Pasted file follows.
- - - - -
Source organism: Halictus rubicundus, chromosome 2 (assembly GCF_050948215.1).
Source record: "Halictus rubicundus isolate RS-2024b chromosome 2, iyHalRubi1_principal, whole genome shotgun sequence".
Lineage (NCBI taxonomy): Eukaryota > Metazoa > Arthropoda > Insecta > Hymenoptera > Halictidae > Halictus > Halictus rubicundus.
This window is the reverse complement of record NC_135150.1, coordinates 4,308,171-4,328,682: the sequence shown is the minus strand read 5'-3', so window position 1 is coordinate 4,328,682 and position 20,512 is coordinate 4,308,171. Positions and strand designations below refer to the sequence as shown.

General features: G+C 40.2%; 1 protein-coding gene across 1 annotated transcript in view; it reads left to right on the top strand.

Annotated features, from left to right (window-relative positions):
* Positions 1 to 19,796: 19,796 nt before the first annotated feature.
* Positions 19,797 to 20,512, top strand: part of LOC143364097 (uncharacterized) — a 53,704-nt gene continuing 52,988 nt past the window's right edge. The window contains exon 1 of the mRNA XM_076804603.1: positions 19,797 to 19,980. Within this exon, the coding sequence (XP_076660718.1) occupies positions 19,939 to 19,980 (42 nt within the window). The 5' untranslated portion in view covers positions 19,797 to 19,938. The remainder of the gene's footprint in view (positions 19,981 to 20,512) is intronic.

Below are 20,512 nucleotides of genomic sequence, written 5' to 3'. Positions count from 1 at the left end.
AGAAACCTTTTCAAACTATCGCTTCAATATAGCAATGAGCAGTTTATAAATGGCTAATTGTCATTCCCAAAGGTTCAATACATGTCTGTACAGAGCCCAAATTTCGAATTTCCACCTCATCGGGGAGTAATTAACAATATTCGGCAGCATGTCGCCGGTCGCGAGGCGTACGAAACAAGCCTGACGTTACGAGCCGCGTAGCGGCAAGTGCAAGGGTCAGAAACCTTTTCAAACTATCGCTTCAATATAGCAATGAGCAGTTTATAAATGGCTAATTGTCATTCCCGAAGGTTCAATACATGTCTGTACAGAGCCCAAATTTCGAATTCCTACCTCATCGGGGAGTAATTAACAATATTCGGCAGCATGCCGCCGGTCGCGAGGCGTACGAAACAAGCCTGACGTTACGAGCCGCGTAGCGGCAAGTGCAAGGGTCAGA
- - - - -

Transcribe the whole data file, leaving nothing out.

Source organism: Halictus rubicundus, chromosome 2 (assembly GCF_050948215.1).
Source record: "Halictus rubicundus isolate RS-2024b chromosome 2, iyHalRubi1_principal, whole genome shotgun sequence".
Lineage (NCBI taxonomy): Eukaryota > Metazoa > Arthropoda > Insecta > Hymenoptera > Halictidae > Halictus > Halictus rubicundus.
This window is the reverse complement of record NC_135150.1, coordinates 4,308,171-4,328,682: the sequence shown is the minus strand read 5'-3', so window position 1 is coordinate 4,328,682 and position 20,512 is coordinate 4,308,171. Positions and strand designations below refer to the sequence as shown.

General features: G+C 40.2%; 1 protein-coding gene across 1 annotated transcript in view; it reads left to right on the top strand.

Annotated features, from left to right (window-relative positions):
* Positions 1 to 19,796: 19,796 nt before the first annotated feature.
* Positions 19,797 to 20,512, top strand: part of LOC143364097 (uncharacterized) — a 53,704-nt gene continuing 52,988 nt past the window's right edge. The window contains exon 1 of the mRNA XM_076804603.1: positions 19,797 to 19,980. Within this exon, the coding sequence (XP_076660718.1) occupies positions 19,939 to 19,980 (42 nt within the window). The 5' untranslated portion in view covers positions 19,797 to 19,938. The remainder of the gene's footprint in view (positions 19,981 to 20,512) is intronic.

Below are 20,512 nucleotides of genomic sequence, written 5' to 3'. Positions count from 1 at the left end.
AGAAACCTTTTCAAACTATCGCTTCAATATAGCAATGAGCAGTTTATAAATGGCTAATTGTCATTCCCAAAGGTTCAATACATGTCTGTACAGAGCCCAAATTTCGAATTTCCACCTCATCGGGGAGTAATTAACAATATTCGGCAGCATGTCGCCGGTCGCGAGGCGTACGAAACAAGCCTGACGTTACGAGCCGCGTAGCGGCAAGTGCAAGGGTCAGAAACCTTTTCAAACTATCGCTTCAATATAGCAATGAGCAGTTTATAAATGGCTAATTGTCATTCCCGAAGGTTCAATACATGTCTGTACAGAGCCCAAATTTCGAATTCCTACCTCATCGGGGAGTAATTAACAATATTCGGCAGCATGCCGCCGGTCGCGAGGCGTACGAAACAAGCCTGACGTTACGAGCCGCGTAGCGGCAAGTGCAAGGGTCAGA